MANATEE -- Early voting came to a close Saturday afternoon, with county officials saying good things about the turnout and the new voting system as residents cast ballots on two referendum issues.
Election officials say they're ready for election day on Tuesday.
They were impressed with the number of voters that came out, about 276 Saturday and about 2,382 throughout the entire early voting period.
"It's been a tremendous turnout," said elections deputy Bobby Edington.
Edington stood by greeting and directing voters as
they entered the Supervisor of Elections office at 600 301 Blvd. West in Bradenton.
Polls will be open 7 a.m. to 7 p.m. Tuesday at about 100 precincts around the county.
On Tuesday, Manatee County residents will be voting on whether or not to approve a half-cent tax, an issue that has been the source of heated debate in the past few months.
If residents vote to approve the tax hike, the county projects it will raise $23 million to pay for county health care programs, including services for the indigent. Currently the county pays for it using both property taxes and a health care fund that's set to run out in 2015.
Voters will also be deciding whether or not to grant county commissioners the authority to grant property tax exemptions to new and expanding businesses.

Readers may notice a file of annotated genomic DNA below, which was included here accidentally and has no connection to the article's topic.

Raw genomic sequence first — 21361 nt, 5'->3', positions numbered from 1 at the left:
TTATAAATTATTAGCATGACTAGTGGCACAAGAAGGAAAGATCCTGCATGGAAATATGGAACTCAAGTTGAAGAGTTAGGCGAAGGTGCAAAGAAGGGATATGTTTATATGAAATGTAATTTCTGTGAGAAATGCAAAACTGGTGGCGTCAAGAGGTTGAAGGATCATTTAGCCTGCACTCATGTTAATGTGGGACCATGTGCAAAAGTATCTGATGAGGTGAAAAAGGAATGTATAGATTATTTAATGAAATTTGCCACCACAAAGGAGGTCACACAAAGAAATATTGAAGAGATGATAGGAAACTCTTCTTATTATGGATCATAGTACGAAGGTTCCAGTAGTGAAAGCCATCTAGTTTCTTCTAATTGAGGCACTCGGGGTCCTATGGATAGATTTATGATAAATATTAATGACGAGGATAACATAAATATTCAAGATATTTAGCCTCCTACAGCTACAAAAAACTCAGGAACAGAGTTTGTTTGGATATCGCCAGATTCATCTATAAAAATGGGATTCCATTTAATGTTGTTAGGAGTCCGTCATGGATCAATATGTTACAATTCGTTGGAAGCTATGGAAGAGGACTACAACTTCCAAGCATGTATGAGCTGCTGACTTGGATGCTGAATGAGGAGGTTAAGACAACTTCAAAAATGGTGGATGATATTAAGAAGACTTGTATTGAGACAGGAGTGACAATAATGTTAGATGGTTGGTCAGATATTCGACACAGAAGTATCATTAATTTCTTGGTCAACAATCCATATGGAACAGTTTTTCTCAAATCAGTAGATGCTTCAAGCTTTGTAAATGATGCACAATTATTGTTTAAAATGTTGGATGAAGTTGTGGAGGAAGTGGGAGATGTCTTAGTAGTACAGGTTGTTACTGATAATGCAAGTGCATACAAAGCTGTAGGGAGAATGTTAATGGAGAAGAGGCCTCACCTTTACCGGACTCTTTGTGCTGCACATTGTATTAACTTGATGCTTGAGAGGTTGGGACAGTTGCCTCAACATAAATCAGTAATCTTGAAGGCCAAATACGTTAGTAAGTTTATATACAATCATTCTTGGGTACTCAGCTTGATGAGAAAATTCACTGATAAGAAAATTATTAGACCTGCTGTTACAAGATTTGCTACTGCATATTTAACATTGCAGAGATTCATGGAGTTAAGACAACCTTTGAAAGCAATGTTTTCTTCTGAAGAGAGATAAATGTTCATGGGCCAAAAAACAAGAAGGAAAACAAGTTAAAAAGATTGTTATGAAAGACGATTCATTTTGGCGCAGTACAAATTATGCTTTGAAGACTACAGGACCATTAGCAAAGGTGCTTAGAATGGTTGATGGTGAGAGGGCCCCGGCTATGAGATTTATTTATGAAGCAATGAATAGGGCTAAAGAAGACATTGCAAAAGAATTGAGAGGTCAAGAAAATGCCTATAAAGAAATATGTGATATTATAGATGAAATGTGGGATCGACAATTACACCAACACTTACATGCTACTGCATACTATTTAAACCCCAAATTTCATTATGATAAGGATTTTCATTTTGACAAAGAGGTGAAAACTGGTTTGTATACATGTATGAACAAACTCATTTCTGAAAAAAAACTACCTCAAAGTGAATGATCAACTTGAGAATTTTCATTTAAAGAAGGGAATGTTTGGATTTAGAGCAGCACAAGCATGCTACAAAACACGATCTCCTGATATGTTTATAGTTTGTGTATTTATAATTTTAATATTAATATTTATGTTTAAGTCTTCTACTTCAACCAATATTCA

"People seem to be very vocal about this one," Edington said. "They really tell you what's on their mind."
The new "voting on demand" system also proved to be a hit with staff and the county's supervisor of elections, Michael Bennett.
"We have not had a single issue or complaint," Bennett said.
The new machines print out the specific ballot that is unique to each voter when their identification is swiped at the check-in counter. Bennett says it has proven to be more efficient and accurate.
"Last election we had over 250 different ballot styles," Bennett said. "Each ballot costs an average of 23 to 26 cents; we use to waste thousands of them."
Bennett and the staff were glad that early voting provided them with an opportunity to become accustomed to the new machines.
"People who came early were very understanding," Bennett said. "I know we are ready now."
Edington agreed with the success of the "voting on demand" machines.
"It worked like clockwork," Edington said.
Bennett was also pleased with the number of absentee ballots. As of Saturday over 13,000 absentee ballots had already been processed and over 3,000 more still waiting.
As early voting came to an end workers, began to work diligently to prepare for election day. Machines and paperwork were being prepared for precinct workers pick up for Tuesday balloting.
Voter logs are also updated manually, to ensure accuracy on who can or cannot vote, as well as who has already voted.
This is why Bennett says early voting has to end Saturday to give workers enough time to prepare the logs.
"They can't do it until early voting is done," Bennett said. " Staff is working until two or three in the morning so your vote counts."
Jessica De Leon, law enforcement reporter, can be reached at 941-745-7049. You can follow her on Twitter @JDeLeon1012.